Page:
We don't assess through written exams or set essay titles: you’ll work with your tutors to craft research projects that fit your interests, with opportunities to be assessed through creative work, recordings, composition or other practical work that mirror real-world tasks, alongside written submissions that showcase your analytical and critical thinking.

Careers and skills

Our dedicated careers service and experience-based modules have seen our graduates go on to a wide variety of careers. They work in world-leading recording studios, national and international radio, lead the sector in mixing for Dolby Atmos, develop creative hardware and software for music production, write for industry publications, and become successful arts practitioners.

Career opportunities

York's alumni include:

  • , Controller of BBC Radio 3
  • , Artistic Associate, Southbank Centre
  • , Mercury Prize-nominated composer
  • , concert pianist and award-winning musicologist
  • , Oscar-winning film editor (Dune, Arrival)
  • , journalist and music critic

Others have gone on to work in:

  • Broadcast and media
  • Professional performance
  • Arts management
  • Teaching and community education
  • University lecturing
  • Music outreach
  • Music publishing (most major houses)
  • Major music agencies
  • Orchestral management

Transferable skills

  • Independent thinking
  • Teamwork
  • Presentation
  • Writing
  • Critical analysis
  • Creative problem-solving
  • Communication
  • Audio engineering
  • Use and development of technology
  • Science and technology research

Entry requirements

Typical offer
A levels

AAB including A in Music Technology or Music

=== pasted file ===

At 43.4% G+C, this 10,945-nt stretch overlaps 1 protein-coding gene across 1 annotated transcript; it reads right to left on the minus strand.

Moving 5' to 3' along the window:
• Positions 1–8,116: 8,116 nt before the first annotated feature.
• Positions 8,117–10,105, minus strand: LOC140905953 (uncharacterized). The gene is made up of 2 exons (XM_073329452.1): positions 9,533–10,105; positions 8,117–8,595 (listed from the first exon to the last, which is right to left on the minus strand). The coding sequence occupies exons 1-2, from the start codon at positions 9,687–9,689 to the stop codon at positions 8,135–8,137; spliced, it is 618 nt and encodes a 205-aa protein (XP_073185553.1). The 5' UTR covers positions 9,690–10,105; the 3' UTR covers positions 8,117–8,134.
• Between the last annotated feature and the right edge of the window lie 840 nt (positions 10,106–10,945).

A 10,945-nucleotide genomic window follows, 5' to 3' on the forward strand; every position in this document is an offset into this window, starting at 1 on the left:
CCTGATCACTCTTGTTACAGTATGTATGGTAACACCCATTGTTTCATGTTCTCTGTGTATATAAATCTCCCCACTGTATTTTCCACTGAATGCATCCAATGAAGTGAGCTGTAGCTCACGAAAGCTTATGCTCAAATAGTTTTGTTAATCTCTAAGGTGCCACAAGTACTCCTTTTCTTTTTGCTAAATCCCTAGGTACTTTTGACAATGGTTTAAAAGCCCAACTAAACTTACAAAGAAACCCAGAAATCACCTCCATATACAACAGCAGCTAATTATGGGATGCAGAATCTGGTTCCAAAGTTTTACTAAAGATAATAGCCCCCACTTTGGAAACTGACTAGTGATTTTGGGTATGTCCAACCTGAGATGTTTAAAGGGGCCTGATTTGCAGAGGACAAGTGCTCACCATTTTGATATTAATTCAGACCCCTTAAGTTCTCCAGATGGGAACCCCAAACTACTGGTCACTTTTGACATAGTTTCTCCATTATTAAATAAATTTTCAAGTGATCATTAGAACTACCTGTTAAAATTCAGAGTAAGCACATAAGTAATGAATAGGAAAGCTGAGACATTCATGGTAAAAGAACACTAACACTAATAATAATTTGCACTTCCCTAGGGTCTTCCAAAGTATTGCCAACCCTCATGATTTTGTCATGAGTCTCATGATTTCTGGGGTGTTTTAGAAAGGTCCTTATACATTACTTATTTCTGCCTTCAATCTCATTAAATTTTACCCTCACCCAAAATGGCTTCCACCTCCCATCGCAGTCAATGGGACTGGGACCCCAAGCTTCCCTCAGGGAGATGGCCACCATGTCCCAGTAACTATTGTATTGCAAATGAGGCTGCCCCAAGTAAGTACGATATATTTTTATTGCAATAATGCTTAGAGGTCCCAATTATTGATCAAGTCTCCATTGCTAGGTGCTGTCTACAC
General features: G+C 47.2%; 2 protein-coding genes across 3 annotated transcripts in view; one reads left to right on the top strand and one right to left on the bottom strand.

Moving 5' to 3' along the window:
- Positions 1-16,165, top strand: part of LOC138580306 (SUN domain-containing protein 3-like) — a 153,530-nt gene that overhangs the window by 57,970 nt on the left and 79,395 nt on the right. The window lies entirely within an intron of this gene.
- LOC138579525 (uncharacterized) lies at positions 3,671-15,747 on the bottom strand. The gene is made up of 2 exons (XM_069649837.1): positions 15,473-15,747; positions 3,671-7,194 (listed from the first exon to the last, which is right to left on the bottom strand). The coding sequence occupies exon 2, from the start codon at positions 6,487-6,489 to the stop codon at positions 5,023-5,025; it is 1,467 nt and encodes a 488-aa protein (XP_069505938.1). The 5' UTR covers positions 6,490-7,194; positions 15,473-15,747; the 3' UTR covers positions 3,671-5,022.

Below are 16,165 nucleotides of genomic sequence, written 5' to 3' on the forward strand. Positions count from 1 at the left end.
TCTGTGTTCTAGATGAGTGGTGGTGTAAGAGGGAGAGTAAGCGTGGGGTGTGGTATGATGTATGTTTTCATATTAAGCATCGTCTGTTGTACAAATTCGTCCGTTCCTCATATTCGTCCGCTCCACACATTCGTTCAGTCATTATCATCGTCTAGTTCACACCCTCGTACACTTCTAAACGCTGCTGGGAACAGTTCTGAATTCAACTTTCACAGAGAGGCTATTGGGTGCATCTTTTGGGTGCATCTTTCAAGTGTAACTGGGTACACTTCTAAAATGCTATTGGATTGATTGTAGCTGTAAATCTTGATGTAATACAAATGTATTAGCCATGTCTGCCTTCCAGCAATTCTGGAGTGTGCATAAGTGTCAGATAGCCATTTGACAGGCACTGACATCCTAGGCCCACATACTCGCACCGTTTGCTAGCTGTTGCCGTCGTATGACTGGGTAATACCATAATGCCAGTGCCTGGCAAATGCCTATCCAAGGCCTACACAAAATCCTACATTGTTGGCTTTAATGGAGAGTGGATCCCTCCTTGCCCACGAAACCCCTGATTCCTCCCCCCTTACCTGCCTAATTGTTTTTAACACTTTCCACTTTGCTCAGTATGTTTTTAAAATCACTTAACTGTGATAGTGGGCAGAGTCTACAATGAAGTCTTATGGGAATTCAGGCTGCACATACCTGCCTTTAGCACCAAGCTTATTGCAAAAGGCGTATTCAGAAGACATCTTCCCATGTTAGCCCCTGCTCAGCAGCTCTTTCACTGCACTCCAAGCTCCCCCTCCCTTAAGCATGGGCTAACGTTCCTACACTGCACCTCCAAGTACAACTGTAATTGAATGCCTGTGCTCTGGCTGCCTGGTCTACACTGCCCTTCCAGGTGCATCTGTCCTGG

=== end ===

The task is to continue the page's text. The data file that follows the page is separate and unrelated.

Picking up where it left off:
If you are not taking A level Music or Music Technology we will accept AAB in three A Levels plus ABRSM or Trinity Grade 5 Theory and Grade 7 Performance. Other equivalent qualifications and exam boards may be considered on a case by case basis.

Access to Higher Education Diploma 36 credits from units awarded Distinction and 9 awarded Merit or higher. An additional A Level or equivalent qualification in Music or Music Technology will be required.
BTEC National Extended Diploma DDD in Music or Music Technology. If you are taking a BTEC in a different subject, an additional A Level or equivalent qualification in Music or Music Technology will be required.
Cambridge Pre-U D3, D3, M2 including D3 in Music
European Baccalaureate 80% overall, including 85% in Music
International Baccalaureate 35 points including 6 in Music at Higher Level
T levels We are currently not accepting T Levels for this course unless an additional A Level (or equivalent qualification) in Music has been taken.
Scottish Highers / Advanced Highers Advanced Highers - B in Music plus Scottish Highers - BBBB

We may also be able to consider three Advanced Highers or a combination of Highers and Advanced Highers, where an applicant does not meet the grade requirement through Highers alone. Please contact us to discuss your qualifications.